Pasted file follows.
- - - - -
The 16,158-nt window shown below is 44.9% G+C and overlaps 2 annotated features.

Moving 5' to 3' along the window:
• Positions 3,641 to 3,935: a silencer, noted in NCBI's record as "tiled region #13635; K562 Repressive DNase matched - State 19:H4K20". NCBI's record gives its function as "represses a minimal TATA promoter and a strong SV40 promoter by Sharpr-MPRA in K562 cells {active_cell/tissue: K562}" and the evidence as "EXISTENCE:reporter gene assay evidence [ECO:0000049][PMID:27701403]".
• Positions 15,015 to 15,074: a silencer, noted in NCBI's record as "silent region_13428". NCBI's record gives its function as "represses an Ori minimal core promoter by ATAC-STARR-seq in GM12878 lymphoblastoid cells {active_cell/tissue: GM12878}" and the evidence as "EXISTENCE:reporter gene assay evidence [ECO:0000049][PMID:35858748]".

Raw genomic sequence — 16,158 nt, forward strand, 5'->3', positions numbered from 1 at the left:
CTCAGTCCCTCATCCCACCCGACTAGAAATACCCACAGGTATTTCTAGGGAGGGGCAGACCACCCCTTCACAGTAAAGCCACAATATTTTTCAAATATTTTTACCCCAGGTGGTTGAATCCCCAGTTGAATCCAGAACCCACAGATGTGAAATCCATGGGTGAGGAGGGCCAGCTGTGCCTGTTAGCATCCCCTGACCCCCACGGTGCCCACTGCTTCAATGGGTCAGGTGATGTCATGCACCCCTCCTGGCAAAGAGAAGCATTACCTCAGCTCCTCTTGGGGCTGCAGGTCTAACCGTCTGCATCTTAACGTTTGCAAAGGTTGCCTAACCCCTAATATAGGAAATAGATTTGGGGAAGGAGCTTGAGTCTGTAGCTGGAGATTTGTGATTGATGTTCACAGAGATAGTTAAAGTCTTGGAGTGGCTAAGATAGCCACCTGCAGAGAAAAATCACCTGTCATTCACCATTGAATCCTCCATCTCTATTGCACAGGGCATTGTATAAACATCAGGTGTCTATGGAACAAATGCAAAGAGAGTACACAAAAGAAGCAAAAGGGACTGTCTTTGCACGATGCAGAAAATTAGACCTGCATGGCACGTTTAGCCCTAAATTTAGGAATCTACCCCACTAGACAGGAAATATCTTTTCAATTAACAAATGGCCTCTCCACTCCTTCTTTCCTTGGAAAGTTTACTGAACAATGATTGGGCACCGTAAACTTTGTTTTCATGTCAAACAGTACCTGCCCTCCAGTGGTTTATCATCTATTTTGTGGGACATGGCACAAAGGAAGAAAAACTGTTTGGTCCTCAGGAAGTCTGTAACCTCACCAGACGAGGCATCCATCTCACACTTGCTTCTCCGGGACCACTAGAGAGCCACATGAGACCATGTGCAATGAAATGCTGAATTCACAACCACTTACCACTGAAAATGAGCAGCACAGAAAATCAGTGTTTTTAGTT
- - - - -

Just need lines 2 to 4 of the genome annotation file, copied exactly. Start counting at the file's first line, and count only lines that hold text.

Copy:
Moving 5' to 3' along the window:
• Positions 3,641 to 3,935: a silencer, noted in NCBI's record as "tiled region #13635; K562 Repressive DNase matched - State 19:H4K20". NCBI's record gives its function as "represses a minimal TATA promoter and a strong SV40 promoter by Sharpr-MPRA in K562 cells {active_cell/tissue: K562}" and the evidence as "EXISTENCE:reporter gene assay evidence [ECO:0000049][PMID:27701403]".
• Positions 15,015 to 15,074: a silencer, noted in NCBI's record as "silent region_13428". NCBI's record gives its function as "represses an Ori minimal core promoter by ATAC-STARR-seq in GM12878 lymphoblastoid cells {active_cell/tissue: GM12878}" and the evidence as "EXISTENCE:reporter gene assay evidence [ECO:0000049][PMID:35858748]".